• CStateFactory is a simple class that creates an object that derives from the virtual base class CGameState (CMainMenu, CGameplay, CPauseScreen, etc.), and returns a pointer to the new object's location for the CStateMachine object to manage.
  • CGame calls whatever function that drives the game forward at every iteration through the game loop, which should not contain any game logic such as collisions, whether or not the player is dead, whether or not the room has changed, etc. etc.
  • This would supposedly be in, say, CGame's Run() function, which calls the Tick() function of CStateMachine, which would call the Tick() and Draw() function of whatever class derives from CGameState, where the game logic would be executed.
  • A pointer to CGame is passed to every CGameState class so that game logic that happens in each CGameState class could trigger a change in states, for instance, pressing the Pause button would call CGame->SetState(gsPause, X), the second parameter being either a simple information (level X, enemy script X) or a pointer to a more complex struct or class holding more information; possibly the player's stats, game world flags, etc.?
  • This is possible because INT_PTR/UINT_PTR is a pointer typecasted to an integer, so either the literal numerical address of the pointer or a plain integer are acceptable inputs
  • The CGame class would own a member object of the CGameState type, m_sNextState, which has a flag in it of whether the state needs changing or not, bSetNextState. This would be flipped to true if a state calls SetNextState from the CMyGame pointer.
  • This is necessary because if the state immediately changed in the middle of whichever CGameState's Tick() function with a more consequential change, such as from a Menu state to a Gameplay state, the rest of the Tick() function wouldn't execute, which may have been important in say, deallocating Menu's resources or playing an animation or tidying up or whatever.
  • The CGameState objects would contain other objects like players, enemies, buttons, etc. Only their positions, members, flags, etc. would be manipulated. The job of drawing them is up to the Graphics manager.
  • The job of allocating and deleting objects used in CGameStates is up to the CGameStates.

 

This is all I can think of off the top of my head-- I should have outlined this better, but is this pretty much the gist of it? Please tell me if I'm close to the mark.

 

I also have more questions, more about the structure rather than the syntax or conventions used but also about terminology:

 

1) Does the flag for changing the state on the next Tick() necessarily have to be in the m_sNextState object? I feel like it would be a little cluttered for the CGameState class, because it's not up to the CGameState as to whether or not the state changes. I feel like that's more of the job of the CStateMachine, right?

 

2) What exactly is a script? You have as an example, EnemyScript3.ini as something that would be triggered by fitting 3 in SetNextState's second parameter. I have no idea what to think of scripts or how to implement them in C++.

 

3) Can you describe what a game engine is, exactly? What would this be in the code? The WinMain() function? The game loop? Some kind of class?

 

4) Say I have my CGame class all set up. So if I created five enemy objects in my Gameplay state, would I pass a pointer to an object that contains their location, sprite details (animation speed, current frame, etc.) to CGame's Graphics handler, via some function like AddObject()? I looked into it a little and it's been suggested that I use a hash map with a uniquely generated ID for each object of the same type so that they can all be drawn separately. Is this necessary, and does it sound like a good idea, or is there a better way?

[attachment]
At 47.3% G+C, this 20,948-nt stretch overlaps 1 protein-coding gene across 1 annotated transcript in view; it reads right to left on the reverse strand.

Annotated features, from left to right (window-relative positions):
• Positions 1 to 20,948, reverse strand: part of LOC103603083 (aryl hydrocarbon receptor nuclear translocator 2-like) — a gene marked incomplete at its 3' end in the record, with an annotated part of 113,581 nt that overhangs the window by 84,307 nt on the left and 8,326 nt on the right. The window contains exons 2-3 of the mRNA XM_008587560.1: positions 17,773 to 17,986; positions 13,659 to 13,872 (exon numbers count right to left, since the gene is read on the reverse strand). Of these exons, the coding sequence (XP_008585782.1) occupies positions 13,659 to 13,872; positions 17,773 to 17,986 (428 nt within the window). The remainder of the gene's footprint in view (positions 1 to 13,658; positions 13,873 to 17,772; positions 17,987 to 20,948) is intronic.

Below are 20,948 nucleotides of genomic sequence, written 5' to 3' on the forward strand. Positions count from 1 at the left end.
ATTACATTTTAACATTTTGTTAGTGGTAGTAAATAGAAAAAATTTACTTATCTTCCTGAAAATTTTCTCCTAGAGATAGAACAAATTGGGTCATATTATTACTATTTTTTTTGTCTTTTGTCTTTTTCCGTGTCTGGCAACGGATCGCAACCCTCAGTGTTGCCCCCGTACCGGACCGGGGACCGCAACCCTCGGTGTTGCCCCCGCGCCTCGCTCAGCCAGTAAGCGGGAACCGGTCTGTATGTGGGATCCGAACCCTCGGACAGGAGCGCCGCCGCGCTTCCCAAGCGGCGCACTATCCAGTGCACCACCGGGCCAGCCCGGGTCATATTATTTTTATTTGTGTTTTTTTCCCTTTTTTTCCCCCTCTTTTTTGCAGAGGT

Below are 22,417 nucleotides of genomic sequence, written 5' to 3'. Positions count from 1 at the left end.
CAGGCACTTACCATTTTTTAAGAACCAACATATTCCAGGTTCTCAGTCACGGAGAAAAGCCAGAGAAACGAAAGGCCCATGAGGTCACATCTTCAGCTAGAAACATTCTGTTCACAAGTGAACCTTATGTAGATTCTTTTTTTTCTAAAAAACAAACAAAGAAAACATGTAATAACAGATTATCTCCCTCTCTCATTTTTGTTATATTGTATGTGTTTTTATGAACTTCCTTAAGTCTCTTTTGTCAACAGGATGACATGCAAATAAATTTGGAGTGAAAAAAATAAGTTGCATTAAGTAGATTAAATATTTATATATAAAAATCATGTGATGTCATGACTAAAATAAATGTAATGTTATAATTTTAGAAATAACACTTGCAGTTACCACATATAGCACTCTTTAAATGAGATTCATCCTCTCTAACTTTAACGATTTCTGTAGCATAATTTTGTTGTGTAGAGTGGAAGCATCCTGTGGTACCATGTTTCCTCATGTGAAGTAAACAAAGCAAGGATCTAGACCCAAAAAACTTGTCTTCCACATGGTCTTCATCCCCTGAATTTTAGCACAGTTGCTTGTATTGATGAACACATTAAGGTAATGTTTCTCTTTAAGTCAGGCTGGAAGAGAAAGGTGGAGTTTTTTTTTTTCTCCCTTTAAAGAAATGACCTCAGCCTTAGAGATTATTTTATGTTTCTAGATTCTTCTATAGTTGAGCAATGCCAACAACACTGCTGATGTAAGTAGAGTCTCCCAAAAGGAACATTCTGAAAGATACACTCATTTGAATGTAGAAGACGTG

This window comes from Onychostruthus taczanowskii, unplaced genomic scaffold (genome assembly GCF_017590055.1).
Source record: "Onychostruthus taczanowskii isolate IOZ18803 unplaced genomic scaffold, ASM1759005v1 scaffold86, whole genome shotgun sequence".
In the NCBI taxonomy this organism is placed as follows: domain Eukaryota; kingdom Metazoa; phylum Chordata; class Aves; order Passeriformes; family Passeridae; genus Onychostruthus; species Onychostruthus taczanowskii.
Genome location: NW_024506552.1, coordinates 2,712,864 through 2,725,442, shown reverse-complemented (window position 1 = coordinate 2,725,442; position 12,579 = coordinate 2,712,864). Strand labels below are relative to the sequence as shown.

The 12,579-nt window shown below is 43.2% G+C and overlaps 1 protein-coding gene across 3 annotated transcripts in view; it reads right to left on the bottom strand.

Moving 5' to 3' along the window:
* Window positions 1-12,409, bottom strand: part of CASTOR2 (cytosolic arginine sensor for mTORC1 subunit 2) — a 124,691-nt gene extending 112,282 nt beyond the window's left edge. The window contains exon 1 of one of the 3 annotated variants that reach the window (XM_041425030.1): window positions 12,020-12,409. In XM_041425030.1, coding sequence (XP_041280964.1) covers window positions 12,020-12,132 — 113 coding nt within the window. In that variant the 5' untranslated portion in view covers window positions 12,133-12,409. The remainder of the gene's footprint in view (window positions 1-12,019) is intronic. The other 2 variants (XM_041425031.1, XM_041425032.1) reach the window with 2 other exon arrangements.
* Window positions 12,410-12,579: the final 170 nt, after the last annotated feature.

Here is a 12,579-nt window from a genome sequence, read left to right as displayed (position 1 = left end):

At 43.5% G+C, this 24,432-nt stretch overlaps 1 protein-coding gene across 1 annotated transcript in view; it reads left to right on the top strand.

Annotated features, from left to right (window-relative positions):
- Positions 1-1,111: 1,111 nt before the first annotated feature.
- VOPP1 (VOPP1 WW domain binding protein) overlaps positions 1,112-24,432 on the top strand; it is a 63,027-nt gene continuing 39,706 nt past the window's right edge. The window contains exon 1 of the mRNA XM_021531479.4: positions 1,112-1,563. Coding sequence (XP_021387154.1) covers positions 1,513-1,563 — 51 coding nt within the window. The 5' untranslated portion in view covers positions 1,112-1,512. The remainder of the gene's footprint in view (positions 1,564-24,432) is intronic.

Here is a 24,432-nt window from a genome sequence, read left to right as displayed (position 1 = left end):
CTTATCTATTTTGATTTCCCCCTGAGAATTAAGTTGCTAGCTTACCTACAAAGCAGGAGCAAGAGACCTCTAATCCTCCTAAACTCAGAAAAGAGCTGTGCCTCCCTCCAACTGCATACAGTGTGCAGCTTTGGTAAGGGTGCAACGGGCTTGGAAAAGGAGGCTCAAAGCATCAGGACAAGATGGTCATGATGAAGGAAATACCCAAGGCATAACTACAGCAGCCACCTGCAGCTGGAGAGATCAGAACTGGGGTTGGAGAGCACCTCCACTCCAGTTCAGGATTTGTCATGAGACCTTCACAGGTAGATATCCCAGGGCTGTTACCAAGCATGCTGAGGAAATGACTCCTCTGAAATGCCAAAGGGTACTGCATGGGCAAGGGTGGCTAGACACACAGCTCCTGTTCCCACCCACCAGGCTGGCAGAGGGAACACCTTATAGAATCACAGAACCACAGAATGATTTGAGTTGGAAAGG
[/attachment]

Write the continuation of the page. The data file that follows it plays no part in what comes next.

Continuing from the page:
Thank you so much for your help and responses.


#1StoneMask

Posted 06 June 2013 - 01:59 PM

Once again, thank you for your help, and for putting up with my ignorance-- I'm not very familiar with naming conventions or many common programming practices, but you have helped me learn and pick some of them up. Thank you for setting time aside to respond to my comments, despite your impressively crowded résumé. (: I feel like I'm getting very close to having a new game engine up and running. So far yours is the only tutorial I could find detailing a state-driven kind of engine; all the others I found used singletons. Please put up with me for a little longer, and feel free to tell me exactly where I've screwed up or if I'm using any words wrong.

 

From what I've read of this, this is what I gather:

 

  • CGame is the game manager. It directs the objects that manipulate the game's resources, such as Graphics, Sound, and Input managers.
  • These would supposedly be in class objects owned by a CGame object (CMyGame), accessible by functions defined for CGame.
  • CGame doesn't own any CGameState objects-- it owns a StateMachine, which manages the Game States much like the Sound or Graphics managers manage their components.
  • CStateFactory is a simple class that creates an object that derives from the virtual base class CGameState (CMainMenu, CGameplay, CPauseScreen, etc.), and returns a pointer to the new object's location for the CStateMachine object to manage.
  • CGame calls whatever function that drives the game forward at every iteration through the game loop, which should not contain any game logic such as collisions, whether or not the player is dead, whether or not the room has changed, etc. etc.
  • This would supposedly be in, say, CGame's Run() function, which calls the Tick() function of CStateMachine, which would call the Tick() and Draw() function of whatever class derives from CGameState, where the game logic would be executed.
  • A pointer to CGame is passed to every CGameState class so that game logic that happens in each CGameState class could trigger a change in states, for instance, pressing the Pause button would call CGame->SetState(gsPause, X), the second parameter being either a simple information (level X, enemy script X) or a pointer to a more complex struct or class holding more information; possibly the player's stats, game world flags, etc.?
  • This is possible because INT_PTR/UINT_PTR is a pointer typecasted to an%

PARTNERS